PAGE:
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Decisions Deferred in Mideast Talks

Prepared by: Michael Moran
Updated: February 19, 2007

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U.S. and Israeli officials agreed after meeting Palestinian President Mahmoud Abbas to wait and see if a new Palestinian unity government being formed between rival Fatah and Hamas factions will meet international standards for recognition, including recognition of Israel's right to exist. Hamas has repeatedly said it would not recognize Israel, but Rice chose to keep her options open. "I haven't seen anything to date that suggests that this is a government that's going to meet the Quartet's principles, but you know...we will see once the government is formed," she told reporters.

After months of internal violence verging at times on civil war, news that Saudi mediation had brought Hamas and Fatah close to declaring a unity Palestinian government (BBC) presents an opening of sorts. Yet Hamas, designated a terrorist organization by the U.S. government, appears unwilling to bend on the prerequisites for international recognition set out by the "Quartet"—the United States, Russia, the European Union, and the United Nations—attempting to get Israeli-Palestinian talks restarted. Rice met separately Sunday with Abbas (Reuters), apparently taking advantage of the period before the Fatah-Hamas deal officially produces a government. The three-way Rice-Olmert-Abbas summit on Monday led to a commitment to meet again soon, but little else was released publicly (BBC).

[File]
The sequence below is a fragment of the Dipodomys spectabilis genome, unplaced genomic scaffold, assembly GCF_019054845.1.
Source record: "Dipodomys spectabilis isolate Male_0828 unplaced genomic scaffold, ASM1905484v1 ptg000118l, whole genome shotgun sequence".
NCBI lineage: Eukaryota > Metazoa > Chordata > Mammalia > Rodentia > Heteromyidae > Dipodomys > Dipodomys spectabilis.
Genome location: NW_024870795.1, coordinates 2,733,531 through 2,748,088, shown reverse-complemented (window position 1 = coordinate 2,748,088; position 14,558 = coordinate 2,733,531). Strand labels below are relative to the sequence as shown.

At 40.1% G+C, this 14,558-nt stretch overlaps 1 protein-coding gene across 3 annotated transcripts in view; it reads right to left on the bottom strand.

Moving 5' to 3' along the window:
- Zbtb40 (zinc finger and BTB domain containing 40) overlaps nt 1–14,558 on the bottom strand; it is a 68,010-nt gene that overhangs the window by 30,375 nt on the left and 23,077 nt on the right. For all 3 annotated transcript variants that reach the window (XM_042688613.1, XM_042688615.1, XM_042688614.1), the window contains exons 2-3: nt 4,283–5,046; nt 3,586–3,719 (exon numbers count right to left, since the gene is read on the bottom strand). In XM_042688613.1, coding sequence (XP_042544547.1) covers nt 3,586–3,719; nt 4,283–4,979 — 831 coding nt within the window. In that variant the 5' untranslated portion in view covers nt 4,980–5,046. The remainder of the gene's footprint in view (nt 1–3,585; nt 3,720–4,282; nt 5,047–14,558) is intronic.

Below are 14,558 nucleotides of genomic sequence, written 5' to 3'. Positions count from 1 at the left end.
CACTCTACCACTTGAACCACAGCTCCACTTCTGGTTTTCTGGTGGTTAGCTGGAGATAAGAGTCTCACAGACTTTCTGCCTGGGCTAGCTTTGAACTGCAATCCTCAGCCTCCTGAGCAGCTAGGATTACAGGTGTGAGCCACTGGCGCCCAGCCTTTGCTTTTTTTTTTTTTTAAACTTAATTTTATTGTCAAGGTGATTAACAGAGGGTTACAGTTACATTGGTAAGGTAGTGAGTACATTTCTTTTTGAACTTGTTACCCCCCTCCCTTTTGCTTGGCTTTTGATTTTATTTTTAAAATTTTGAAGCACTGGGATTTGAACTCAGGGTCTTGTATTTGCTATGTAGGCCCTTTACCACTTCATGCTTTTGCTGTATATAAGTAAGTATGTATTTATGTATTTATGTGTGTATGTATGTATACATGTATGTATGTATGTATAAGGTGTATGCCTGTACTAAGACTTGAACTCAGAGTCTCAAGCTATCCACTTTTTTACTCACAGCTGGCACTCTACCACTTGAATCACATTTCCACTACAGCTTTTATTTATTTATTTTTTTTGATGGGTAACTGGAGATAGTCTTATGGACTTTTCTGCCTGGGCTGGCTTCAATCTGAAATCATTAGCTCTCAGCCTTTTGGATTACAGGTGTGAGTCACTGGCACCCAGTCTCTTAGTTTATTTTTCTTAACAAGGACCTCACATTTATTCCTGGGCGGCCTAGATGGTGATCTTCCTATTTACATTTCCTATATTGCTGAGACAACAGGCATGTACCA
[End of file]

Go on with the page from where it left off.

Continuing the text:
Former ambassador Martin S. Indyk, in an interview with CFR.org's Bernard Gwertzman, praised the talks, which "are qualitatively different from anything that she or the Bush administration has done before." But Washington's decision to take a strict view of the Quartet's standards dismayed other Middle East observers. Dennis Ross, who led Middle East diplomatic efforts for presidents Bill Clinton and George H.W. Bush, says Rice needs to concentrate at this point on what's possible (WashPost), not on what's ideal. Ross' former deputy, Robert Malley, tells Gwertzman a Palestinian unity government offers the only way forward right now. Steven Cook, a Mideast expert and CFR fellow, adds that the American plight in Iraq has become tangled with the failure of Washington to get Israeli-Palestinian talks back on track.

Israeli and American officials insist Abbas has only himself to blame if, in joining arms with Hamas, he fails to bring the militant movement across the well-known frontiers of international acceptability. U.S. and Israeli officials agree "Abbas snubbed his nose" at Israeli Prime Minister Ehud Olmert and at the United States, "by agreeing to a national unity government that does not recognize Israel, accept previous Israeli-Palestinian agreements, or forswear terrorism," writes the hawkish Jerusalem Post. Olmert made his own preconditions for talks clear in a speech late last year.

Other Quartet members may yet try to salvage the Palestinian deal. The EU is standing by its previous demands (Deutsche Welle), though Russia has said the sanctions slapped on the Palestinians (Ria Novosti) when Hamas took power should be lifted if the unity government survives. "What really matters is how Hamas acts," says a New York Times editorial. "The most important action would be a credible effort by the joint Hamas and Fatah government to detect and thwart terrorist attacks against Israel."

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